The origin of the Maltese ‘Tal-Lira’ clock is clouded by many stories of popular folk, with varying versions as colourful as the clocks. But what is certain is that they have become highly sought after, both by local and foreign collectors of antiques.
The Maltese clock has, for centuries, embellished the walls of aristocratic halls and courts, and even found itself in various famous depictions of Antoine Favray’s 18th-century exquisite interiors of noble Maltese households.
Through the years, ReCoop, a restoration and conservation cooperative, has worked on many prime examples of Maltese clocks of superb quality, boasting rich craftsmanship and skill.
However, a recent project did stand out from the rest, notes ReCoop conservator director Roderick Abela. It was a black ‘Tal-Lira’ clock, adorned with shellacked, silver guilt floral motifs bearing the coat of arms of Grandmaster Marc’Antonio Zondadari,
A white ribbon sash, bearing the inscription “Presa del Sole d’Oro d’Algeri fatta nel coman.da del N.S.G. Anno 1721”, meanders its way around Zondadari’s coat of arms. But what does this inscription mean exactly?
On April 20, 1721, a brave commander by the name of Fra Adriano de Langon went on to capture an Algerian vessel called the Sole d’Oro, just off the coast of Oran, in Algeria.
Chroniclers recount an hour-long naval confrontation between de Langon’s crew and the Algerian vessel, when eventually the latter gave in.
A romanticised painting of the intense battle between the vessels can be seen depicted on the face of the clock’s central dial.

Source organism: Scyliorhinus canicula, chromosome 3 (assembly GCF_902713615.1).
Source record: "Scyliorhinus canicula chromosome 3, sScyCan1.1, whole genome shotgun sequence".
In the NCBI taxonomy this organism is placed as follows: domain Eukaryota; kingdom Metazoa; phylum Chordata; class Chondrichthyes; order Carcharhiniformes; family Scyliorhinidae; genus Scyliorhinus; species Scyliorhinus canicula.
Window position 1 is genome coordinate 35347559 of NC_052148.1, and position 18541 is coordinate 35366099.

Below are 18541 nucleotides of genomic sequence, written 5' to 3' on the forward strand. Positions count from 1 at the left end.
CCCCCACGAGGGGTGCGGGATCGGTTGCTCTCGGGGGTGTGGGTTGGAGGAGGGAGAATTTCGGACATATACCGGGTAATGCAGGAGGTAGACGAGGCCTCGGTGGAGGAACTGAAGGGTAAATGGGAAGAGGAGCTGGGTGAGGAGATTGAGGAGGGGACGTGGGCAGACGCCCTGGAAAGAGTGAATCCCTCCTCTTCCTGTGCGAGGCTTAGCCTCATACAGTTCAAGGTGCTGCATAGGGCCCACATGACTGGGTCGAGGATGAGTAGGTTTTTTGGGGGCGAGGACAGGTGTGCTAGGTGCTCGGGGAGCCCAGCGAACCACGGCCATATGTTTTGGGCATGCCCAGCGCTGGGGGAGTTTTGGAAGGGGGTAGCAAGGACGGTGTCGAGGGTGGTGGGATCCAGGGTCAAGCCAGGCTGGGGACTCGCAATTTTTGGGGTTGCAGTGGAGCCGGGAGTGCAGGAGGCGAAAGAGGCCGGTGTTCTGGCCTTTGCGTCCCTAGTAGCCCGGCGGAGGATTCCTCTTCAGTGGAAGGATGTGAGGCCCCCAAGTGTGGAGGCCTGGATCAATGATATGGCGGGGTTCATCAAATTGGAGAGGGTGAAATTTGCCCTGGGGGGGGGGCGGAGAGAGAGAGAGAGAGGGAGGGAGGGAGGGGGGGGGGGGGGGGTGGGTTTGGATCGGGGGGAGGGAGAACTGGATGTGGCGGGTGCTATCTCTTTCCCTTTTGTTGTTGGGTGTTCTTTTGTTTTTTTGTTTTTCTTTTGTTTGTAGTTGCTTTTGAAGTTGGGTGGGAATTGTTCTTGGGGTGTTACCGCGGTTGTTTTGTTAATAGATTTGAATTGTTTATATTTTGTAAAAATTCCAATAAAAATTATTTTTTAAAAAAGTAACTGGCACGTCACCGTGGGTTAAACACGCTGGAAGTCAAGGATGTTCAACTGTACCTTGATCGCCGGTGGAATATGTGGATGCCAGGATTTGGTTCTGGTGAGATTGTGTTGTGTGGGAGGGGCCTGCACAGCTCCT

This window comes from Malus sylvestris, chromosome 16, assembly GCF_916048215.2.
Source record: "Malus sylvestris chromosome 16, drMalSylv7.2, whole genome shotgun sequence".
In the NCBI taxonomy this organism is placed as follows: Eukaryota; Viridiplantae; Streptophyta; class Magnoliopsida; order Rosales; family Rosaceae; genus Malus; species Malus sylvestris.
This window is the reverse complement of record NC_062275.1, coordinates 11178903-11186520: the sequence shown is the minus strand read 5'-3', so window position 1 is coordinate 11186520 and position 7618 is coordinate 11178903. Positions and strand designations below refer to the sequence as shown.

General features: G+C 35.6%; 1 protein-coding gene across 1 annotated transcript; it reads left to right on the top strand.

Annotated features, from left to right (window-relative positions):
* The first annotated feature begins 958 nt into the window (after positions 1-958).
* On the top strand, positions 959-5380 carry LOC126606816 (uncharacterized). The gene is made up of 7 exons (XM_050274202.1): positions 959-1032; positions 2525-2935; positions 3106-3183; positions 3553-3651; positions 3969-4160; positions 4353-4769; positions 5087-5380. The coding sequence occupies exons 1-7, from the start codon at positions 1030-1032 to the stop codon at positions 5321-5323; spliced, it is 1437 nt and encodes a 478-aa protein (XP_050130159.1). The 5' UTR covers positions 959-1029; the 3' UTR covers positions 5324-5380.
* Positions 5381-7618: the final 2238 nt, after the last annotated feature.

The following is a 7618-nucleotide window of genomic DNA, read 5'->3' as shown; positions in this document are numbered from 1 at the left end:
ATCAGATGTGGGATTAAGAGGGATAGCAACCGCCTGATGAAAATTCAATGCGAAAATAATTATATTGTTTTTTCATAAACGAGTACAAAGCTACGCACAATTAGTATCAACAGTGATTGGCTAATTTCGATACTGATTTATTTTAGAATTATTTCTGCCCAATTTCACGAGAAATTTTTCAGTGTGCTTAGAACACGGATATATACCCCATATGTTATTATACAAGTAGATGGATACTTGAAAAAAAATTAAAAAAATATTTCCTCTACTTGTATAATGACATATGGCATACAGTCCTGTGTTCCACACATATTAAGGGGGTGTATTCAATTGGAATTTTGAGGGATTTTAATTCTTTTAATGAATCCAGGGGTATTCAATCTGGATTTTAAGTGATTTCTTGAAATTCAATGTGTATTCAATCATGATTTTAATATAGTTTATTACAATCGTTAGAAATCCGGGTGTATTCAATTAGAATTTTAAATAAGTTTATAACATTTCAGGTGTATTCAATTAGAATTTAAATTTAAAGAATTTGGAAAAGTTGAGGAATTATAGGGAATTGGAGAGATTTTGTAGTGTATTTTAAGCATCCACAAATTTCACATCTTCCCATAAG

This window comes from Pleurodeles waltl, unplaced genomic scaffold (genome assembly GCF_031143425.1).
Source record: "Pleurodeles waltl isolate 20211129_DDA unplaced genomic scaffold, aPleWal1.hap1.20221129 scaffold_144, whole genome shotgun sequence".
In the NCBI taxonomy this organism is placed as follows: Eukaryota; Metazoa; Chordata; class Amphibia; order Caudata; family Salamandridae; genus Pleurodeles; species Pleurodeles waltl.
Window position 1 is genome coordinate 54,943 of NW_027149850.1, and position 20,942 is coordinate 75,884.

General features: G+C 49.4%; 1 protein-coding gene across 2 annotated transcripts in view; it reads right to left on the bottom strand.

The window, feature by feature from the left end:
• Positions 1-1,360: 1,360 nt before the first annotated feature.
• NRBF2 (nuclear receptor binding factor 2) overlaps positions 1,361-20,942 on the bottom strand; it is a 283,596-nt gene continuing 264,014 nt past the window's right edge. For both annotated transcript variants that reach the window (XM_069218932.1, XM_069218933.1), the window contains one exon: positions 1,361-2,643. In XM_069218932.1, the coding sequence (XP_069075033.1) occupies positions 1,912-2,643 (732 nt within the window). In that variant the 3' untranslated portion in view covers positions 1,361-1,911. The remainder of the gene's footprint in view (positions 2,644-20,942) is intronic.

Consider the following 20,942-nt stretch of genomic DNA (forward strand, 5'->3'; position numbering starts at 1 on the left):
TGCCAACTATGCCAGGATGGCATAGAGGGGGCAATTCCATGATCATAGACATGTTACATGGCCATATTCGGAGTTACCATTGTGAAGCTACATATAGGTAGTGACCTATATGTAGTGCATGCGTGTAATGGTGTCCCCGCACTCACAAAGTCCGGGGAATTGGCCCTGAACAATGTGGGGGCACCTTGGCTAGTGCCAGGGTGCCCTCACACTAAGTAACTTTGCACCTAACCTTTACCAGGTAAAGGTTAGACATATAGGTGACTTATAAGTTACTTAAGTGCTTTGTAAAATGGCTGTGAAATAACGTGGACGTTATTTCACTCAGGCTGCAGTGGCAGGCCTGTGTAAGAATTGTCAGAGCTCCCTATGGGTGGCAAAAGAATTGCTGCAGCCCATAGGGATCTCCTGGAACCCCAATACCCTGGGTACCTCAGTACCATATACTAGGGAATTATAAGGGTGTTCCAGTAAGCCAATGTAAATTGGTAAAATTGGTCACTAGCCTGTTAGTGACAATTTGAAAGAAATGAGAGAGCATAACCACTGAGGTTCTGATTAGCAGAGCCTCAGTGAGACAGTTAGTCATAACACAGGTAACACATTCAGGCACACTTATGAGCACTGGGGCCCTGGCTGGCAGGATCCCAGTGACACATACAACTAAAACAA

De Langon became a distinguished commander within the Order and continued to achieve other successful naval victories, which went on to become among the Order’s most notable.
It is highly probable that this particular Maltese ‘Tal-Lira’ clock served as a memento of de Langon’s naval triumph and, perhaps, it could have adorned the walls of one of the protagonists responsible for the capture of the legendary Sole D’Oro.
Conservation and restoration process
The Maltese clock came into Recoop’s lab in a relatively good condition. However, it had an extensive layer of grime and dirt. Some guilt areas also presented abrasions that had to be dealt with.
As per normal praxis, the object was documented through the use of photographic multispectral imaging. This type of documentation is done to determine the presence of varnish or over-paintings.
Following the photographic documentation, the cleaning phase of the clock could commence. The face of the clock, as well as the overall frame, had its over-paintings and grime removed by using an adequate solvent blend, which led to the uncovering of the object’s original chromatic hues.
Any colour losses were integrated using reversible colours, and areas which lacked the presence of silver gilding were re-gilt.